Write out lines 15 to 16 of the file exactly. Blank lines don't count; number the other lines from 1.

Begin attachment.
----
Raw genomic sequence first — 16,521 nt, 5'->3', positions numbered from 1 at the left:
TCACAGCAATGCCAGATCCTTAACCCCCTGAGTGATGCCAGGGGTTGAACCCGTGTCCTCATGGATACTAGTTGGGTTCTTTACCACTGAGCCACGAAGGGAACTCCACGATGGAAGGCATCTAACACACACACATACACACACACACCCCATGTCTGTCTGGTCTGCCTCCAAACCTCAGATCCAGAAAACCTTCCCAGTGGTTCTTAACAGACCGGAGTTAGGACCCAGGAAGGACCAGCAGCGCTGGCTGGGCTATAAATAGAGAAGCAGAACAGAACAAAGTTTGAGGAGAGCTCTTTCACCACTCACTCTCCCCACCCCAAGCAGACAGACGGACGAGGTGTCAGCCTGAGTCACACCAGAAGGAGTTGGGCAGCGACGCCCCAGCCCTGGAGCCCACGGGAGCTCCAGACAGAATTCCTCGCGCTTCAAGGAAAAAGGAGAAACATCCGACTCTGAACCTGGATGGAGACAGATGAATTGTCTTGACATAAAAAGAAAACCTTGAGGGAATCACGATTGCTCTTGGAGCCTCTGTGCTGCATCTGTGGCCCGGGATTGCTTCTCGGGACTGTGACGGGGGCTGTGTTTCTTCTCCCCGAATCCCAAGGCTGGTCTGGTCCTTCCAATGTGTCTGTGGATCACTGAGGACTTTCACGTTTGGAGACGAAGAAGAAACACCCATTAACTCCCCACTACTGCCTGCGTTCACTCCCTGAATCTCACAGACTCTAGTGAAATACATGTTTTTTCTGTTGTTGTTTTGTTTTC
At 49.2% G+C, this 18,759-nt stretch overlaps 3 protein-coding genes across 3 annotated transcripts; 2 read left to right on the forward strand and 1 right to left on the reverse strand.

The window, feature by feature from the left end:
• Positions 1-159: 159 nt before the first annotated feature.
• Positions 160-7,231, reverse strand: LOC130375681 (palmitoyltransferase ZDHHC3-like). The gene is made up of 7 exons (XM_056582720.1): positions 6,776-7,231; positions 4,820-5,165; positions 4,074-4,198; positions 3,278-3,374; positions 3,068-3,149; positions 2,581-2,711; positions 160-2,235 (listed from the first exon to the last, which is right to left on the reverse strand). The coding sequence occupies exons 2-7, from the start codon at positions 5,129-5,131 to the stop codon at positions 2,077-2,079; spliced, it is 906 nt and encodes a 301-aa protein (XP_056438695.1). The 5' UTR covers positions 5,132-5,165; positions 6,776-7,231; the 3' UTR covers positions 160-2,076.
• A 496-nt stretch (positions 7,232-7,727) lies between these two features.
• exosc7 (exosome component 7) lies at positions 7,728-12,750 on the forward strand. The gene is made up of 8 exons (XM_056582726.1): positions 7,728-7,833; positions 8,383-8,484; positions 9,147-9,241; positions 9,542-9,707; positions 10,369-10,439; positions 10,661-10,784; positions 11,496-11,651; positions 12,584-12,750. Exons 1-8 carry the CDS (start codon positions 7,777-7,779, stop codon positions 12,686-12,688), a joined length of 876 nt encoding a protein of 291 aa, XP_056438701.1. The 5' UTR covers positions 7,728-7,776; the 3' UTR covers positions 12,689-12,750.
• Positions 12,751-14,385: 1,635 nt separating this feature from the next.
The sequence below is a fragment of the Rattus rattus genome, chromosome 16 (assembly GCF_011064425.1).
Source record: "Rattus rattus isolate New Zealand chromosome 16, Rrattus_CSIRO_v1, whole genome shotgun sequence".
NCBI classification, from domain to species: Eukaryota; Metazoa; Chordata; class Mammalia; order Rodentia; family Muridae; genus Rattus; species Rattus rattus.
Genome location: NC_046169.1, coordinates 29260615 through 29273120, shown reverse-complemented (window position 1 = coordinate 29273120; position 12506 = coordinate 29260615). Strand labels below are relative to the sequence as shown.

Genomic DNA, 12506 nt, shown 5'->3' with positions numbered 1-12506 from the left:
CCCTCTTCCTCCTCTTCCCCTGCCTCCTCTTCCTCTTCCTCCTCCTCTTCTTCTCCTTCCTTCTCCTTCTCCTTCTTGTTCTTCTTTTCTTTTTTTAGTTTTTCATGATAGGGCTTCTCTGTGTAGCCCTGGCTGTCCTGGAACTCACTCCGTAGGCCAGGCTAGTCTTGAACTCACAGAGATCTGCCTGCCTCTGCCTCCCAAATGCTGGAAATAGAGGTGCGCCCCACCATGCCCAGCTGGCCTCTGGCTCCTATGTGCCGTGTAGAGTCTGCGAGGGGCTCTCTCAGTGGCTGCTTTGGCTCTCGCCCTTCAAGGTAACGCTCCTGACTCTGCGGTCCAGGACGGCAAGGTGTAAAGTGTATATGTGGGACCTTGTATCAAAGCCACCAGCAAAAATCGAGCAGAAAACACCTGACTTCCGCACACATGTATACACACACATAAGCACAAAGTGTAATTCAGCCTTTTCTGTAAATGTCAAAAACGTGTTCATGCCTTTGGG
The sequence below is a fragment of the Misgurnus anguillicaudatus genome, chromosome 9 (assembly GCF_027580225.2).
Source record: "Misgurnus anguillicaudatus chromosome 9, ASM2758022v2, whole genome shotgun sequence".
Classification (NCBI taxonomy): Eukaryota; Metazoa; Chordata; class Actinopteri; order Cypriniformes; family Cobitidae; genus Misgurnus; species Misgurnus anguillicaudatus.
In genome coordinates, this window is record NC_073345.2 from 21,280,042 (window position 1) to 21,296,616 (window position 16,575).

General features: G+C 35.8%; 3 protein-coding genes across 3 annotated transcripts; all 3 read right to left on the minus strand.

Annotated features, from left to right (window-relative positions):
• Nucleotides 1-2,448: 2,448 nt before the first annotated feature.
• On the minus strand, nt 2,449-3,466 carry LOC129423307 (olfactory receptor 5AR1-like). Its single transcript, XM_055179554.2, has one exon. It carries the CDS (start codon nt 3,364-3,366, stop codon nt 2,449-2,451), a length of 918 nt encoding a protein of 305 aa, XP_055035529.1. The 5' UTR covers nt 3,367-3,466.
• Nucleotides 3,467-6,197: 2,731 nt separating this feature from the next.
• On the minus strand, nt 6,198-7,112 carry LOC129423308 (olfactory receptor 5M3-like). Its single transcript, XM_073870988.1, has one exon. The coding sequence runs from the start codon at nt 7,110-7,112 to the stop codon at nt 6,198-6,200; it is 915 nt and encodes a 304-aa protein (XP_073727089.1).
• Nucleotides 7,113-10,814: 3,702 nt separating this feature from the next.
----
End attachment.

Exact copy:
CCCTCTTCCTCCTCTTCCCCTGCCTCCTCTTCCTCTTCCTCCTCCTCTTCTTCTCCTTCCTTCTCCTTCTCCTTCTTGTTCTTCTTTTCTTTTTTTAGTTTTTCATGATAGGGCTTCTCTGTGTAGCCCTGGCTGTCCTGGAACTCACTCCGTAGGCCAGGCTAGTCTTGAACTCACAGAGATCTGCCTGCCTCTGCCTCCCAAATGCTGGAAATAGAGGTGCGCCCCACCATGCCCAGCTGGCCTCTGGCTCCTATGTGCCGTGTAGAGTCTGCGAGGGGCTCTCTCAGTGGCTGCTTTGGCTCTCGCCCTTCAAGGTAACGCTCCTGACTCTGCGGTCCAGGACGGCAAGGTGTAAAGTGTATATGTGGGACCTTGTATCAAAGCCACCAGCAAAAATCGAGCAGAAAACACCTGACTTCCGCACACATGTATACACACACATAAGCACAAAGTGTAATTCAGCCTTTTCTGTAAATGTCAAAAACGTGTTCATGCCTTTGGG
The sequence below is a fragment of the Misgurnus anguillicaudatus genome, chromosome 9 (assembly GCF_027580225.2).